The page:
From the 1930s to the 1950s, Packard produced some of the finest automobiles on the American market. Big, powerful and smooth engines, shiny black sedans, and top-notch quality were the company`s signature. Always competing with Cadillac, Packard was much statelier in appearance. It was preferred by the government, presidents of the U.S., and even several European royal families, too.

The downturn of Packard started after the Second World War when the market for luxury cars changed when the world returned to normalcy. As parts of bigger companies, Cadillac and Lincoln could produce and sell cars, but Packard soon faced financial difficulties. The answer was downsizing, but that didn`t turn out as they expected.

In 1953, the company teamed with Studebaker, another defunct company, forming the Packard-Studebaker Corporation. Things got worse and in fact, Packards were simply rebadged Studebakers they produced in 1958. Despite a few attempts, nobody managed to revive the brand. Since it has been dead for so long, some people think it is better to leave it that way.

7. Duesenberg

Despite being on the market for only 24 years, from 1913 to 1937, Duesenberg left an everlasting mark on the American and global automobile industry. In fact, this brand was so fantastic that even today, 80 years since it was gone, people still recognize the name and the legacy. Affectionately called “Duesy,” Duesenberg was responsible for some of the greatest American-made cars of all time.

The idea behind the brand was to offer luxury, bespoke cars with powerful engines and uncompromised performance. Back in the day, there were plenty of luxury brands, but none of them paid much attention to performance.

Duesenberg did, so the heart of most models were straight eight engines that were hand-built and fast for the day. In fact, the SSJ models featured supercharged engines that had 320 HP back in 1930. Having a Duesenberg in those days meant you were not only rich, but also a capable driver since you could handle all that power. Duesenbergs were famous among the early Hollywood stars and rich playboys, and they were even successful in racing.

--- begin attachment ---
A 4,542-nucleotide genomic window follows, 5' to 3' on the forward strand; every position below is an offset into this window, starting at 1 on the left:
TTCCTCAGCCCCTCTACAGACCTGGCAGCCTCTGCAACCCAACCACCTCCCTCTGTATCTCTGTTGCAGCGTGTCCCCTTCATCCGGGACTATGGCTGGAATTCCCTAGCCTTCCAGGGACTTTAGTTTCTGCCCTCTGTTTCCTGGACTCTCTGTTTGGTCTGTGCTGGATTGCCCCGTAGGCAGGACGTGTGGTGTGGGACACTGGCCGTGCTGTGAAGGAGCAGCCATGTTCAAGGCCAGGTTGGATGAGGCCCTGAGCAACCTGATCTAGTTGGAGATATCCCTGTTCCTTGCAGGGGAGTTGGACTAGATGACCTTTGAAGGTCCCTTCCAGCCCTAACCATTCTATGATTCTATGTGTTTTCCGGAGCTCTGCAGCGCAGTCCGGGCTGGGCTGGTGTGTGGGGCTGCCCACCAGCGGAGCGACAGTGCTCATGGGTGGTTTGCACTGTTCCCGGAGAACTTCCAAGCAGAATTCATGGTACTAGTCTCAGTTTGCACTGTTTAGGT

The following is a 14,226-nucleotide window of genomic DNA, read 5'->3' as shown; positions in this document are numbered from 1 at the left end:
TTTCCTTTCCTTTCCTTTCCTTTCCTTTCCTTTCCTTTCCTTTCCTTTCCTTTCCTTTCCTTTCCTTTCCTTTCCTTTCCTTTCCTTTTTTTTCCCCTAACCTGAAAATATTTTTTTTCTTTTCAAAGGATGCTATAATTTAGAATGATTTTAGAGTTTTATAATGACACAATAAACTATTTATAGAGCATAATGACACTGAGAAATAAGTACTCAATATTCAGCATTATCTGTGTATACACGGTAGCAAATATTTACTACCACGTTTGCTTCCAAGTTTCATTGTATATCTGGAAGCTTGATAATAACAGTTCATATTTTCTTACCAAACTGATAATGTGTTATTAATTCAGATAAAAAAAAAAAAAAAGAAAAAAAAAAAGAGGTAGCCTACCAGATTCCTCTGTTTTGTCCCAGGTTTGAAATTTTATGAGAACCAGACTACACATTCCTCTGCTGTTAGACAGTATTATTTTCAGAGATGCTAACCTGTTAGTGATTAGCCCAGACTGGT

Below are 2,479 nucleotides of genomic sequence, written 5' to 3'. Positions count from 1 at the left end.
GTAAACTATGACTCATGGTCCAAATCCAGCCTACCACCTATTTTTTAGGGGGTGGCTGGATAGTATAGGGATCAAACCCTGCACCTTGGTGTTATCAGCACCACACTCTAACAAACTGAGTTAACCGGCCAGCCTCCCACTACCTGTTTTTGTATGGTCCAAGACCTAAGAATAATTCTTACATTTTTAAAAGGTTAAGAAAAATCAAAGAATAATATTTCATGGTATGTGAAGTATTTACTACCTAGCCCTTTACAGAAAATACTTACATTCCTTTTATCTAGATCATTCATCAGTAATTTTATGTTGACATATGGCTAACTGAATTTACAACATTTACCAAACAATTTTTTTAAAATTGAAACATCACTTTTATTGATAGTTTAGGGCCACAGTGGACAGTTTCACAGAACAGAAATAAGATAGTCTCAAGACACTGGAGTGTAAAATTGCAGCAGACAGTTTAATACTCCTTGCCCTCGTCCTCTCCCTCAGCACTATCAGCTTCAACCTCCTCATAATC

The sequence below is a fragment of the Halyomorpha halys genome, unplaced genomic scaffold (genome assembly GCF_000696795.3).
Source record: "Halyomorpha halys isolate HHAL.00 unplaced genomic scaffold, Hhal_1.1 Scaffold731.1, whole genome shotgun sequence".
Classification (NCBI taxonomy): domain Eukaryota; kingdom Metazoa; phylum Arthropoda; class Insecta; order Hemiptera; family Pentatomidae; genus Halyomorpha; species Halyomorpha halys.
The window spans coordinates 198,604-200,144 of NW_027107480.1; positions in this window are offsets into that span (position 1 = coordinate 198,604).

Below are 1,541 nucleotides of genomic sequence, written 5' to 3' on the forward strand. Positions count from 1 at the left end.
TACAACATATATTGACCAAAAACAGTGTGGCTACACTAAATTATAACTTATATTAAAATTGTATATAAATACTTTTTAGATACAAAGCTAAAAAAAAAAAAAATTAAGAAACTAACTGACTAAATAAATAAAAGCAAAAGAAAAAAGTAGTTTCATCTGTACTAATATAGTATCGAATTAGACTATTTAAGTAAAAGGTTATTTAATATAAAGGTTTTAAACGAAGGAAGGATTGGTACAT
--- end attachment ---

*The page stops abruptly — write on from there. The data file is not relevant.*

Unfortunately, the Big Depression affected the market and Dusenberg as a small manufacturer never managed to get over it. They closed the company down in 1937, but the legacy and gorgeous design of 1930s Duesenbergs still lives on. Over the years, Dusenberg was the name most people mentioned when asked what legendary company they would like to see return, but nothing happened. However, if Volkswagen managed to revive Bugatti, maybe somebody could do the same with Duesenberg.

8. Plymouth

Similar to Oldsmobile or Mercury, the Plymouth brand died when it became boring and unprofitable. They established it in 1928 as a producer of economy models and Plymouth was exactly that all the way to the end in 2001. Over the years, Plymouth steadily built the reputation as an affordable and dependable brand. Their models featured signature styling with standard corporative technology and engines. However, Plymouth found its chance during the 60s when the muscle car craze swept America.

Although it wasn`t the company that started the trend, Plymouth was one of the biggest players in the segment with a line of successful and powerful muscle cars. Unfortunately, when the muscle car era ended, Plymouth was left with ordinary, economy cars without much of appeal. It soldiered on for a couple of decades, but eventually folded as the 21st century started.